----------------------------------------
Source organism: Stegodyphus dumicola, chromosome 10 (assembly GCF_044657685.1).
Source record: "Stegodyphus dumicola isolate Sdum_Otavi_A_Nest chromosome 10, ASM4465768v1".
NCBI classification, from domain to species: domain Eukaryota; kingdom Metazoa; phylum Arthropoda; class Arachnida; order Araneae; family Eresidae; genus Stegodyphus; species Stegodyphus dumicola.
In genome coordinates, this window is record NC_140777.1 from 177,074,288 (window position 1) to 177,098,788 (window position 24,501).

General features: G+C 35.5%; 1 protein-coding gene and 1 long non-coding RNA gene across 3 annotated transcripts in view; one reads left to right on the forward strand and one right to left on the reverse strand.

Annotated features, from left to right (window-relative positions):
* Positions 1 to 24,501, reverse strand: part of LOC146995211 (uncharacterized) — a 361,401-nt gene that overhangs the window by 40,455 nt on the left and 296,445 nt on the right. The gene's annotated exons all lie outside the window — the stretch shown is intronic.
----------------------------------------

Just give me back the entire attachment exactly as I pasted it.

Source organism: Stegodyphus dumicola, chromosome 10 (assembly GCF_044657685.1).
Source record: "Stegodyphus dumicola isolate Sdum_Otavi_A_Nest chromosome 10, ASM4465768v1".
NCBI classification, from domain to species: domain Eukaryota; kingdom Metazoa; phylum Arthropoda; class Arachnida; order Araneae; family Eresidae; genus Stegodyphus; species Stegodyphus dumicola.
In genome coordinates, this window is record NC_140777.1 from 177,074,288 (window position 1) to 177,098,788 (window position 24,501).

General features: G+C 35.5%; 1 protein-coding gene and 1 long non-coding RNA gene across 3 annotated transcripts in view; one reads left to right on the forward strand and one right to left on the reverse strand.

Annotated features, from left to right (window-relative positions):
* Positions 1 to 24,501, reverse strand: part of LOC146995211 (uncharacterized) — a 361,401-nt gene that overhangs the window by 40,455 nt on the left and 296,445 nt on the right. The gene's annotated exons all lie outside the window — the stretch shown is intronic.